Iraq: More U.N. inspections not needed

BAGHDAD, Iraq – A senior Iraqi official said Monday there is no need for U.N. weapons inspectors to return to Baghdad, and he branded allegations that Saddam Hussein still has weapons of mass destruction a ”lie.”

In response to the comments by the Iraqi information minister, the U.S. State Department said Baghdad was refusing to give a straight answer on resuming inspections after nearly four years.

”They refuse to face up to their obligations and obfuscate and look for ways to move the goal posts when it’s a simple situation,” spokesman Philip Reeker said.

”The issue is not inspections but verified disarmament,” he said. ”Iraq needs to disarm.”

Iraq’s information minister, Mohammed Saeed al-Sahhaf, said President Bush was lying about the country’s alleged weapons programs to drum up support for his Iraq policy, which calls for Saddam’s ouster.

Bush ”knows that he is standing in quicksand when it comes to his baseless talk on Iraq,” al-Sahhaf told the Arabic satellite television Al-Jazeera.

Al-Sahhaf also said Iraqi opposition leaders who met with key American officials in Washington last week were ”bats … and a bad American product.” He called American courting of the opposition figures ”a stupid game that reflects their (U.S.) bankruptcy.”

His remarks came as many countries have expressed opposition to the possibility of U.S. military action against Iraq and as Baghdad has opened a campaign portraying itself as the victim of false U.S. propaganda.

Al-Sahhaf said the U.N. work concerning alleged Iraqi weapons programs was completed. ”They claim something remains. This talk can be responded to and disproved,” al-Sahhaf said.

”This is a lie. This is an American stance,” he said of Washington’s insistence Iraq still possesses or seeks to build chemical, biological and nuclear weapons.

A report by the U.N. inspection agency issued in January 1999 – a month after inspectors were withdrawn – mentioned priority issues that Iraq had not satisfactorily resolved.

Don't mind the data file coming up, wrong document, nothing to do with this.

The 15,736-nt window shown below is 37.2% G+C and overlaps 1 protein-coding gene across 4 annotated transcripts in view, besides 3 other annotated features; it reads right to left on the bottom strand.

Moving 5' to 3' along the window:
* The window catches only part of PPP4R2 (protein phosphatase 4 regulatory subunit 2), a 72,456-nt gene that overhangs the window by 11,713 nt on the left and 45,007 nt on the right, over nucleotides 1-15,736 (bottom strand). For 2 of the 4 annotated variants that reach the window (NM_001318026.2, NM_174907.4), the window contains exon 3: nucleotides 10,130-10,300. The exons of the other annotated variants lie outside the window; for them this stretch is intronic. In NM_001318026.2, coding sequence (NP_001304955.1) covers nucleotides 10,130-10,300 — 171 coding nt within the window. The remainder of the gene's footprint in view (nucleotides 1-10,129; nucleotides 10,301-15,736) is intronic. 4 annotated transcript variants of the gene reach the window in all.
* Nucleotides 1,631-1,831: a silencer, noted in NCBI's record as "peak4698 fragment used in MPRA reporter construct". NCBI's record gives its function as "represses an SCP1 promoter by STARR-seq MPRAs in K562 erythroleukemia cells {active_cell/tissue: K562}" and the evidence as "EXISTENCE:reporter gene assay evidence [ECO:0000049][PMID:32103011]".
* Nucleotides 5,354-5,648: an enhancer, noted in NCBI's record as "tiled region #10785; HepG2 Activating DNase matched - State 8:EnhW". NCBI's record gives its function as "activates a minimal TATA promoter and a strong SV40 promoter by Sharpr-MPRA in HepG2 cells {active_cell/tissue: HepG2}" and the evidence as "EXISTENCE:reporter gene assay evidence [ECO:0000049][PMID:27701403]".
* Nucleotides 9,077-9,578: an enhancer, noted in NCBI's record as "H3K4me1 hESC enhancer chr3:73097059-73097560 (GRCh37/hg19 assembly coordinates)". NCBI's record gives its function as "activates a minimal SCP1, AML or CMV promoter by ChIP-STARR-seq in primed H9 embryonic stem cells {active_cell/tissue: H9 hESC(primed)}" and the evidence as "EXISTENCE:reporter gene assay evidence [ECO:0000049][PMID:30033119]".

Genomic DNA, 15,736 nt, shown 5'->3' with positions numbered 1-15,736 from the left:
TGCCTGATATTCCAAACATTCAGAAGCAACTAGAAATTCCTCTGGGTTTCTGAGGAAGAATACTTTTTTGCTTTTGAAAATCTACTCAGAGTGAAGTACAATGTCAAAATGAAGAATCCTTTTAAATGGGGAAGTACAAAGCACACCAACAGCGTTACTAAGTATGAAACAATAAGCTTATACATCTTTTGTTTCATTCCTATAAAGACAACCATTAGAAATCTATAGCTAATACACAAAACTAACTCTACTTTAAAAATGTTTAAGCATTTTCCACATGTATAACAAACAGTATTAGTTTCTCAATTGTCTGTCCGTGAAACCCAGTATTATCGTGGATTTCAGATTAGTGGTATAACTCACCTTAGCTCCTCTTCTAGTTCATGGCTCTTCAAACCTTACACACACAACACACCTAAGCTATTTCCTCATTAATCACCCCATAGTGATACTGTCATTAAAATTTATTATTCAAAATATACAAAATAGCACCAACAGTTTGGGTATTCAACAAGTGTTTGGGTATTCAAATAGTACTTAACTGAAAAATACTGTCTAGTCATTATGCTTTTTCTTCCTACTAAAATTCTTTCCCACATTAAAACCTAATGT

Despite intense discussions within the Bush administration about preparation for a possible invasion of Iraq, the president said Saturday that he had no ”imminent war plan.”

It was not clear from al-Sahhaf’s remarks whether Iraq was shutting the inspectors out for good. Baghdad has been sending mixed signals on whether it will act on its recent invitation to U.N. chief weapons inspector Hans Blix to meetings in Iraq to determine how to resolve outstanding disarmament issues.

The inspectors’ return is a key demand of the U.N. Security Council, and especially of the United States.

In New York, U.N. spokesman Fred Eckhard said there would be no comment on al-Sahhaf’s remarks. He said Secretary-General Kofi Annan had sent an Aug. 6 letter to Iraqi Foreign Minister Naji Sabri, ”and we’re still awaiting an official reply to that letter.”

Annan’s letter told Iraq it must accept the Security Council road map for the return of weapons inspectors. Sabri’s Aug. 1 invitation to Blix outlined a proposal for talks that was at odds with the council’s blueprint.

Later Monday, Sabri told reporters at Saddam International Airport that Baghdad was preparing a reply to Annan’s letter.

Under U.N. Security Council resolutions, sanctions imposed after Iraq’s 1990 invasion of Kuwait, which led to the Gulf War, cannot be lifted until U.N. inspectors certify Iraq’s biological, chemical and nuclear weapons have been destroyed along with the long-range missiles to deliver them.

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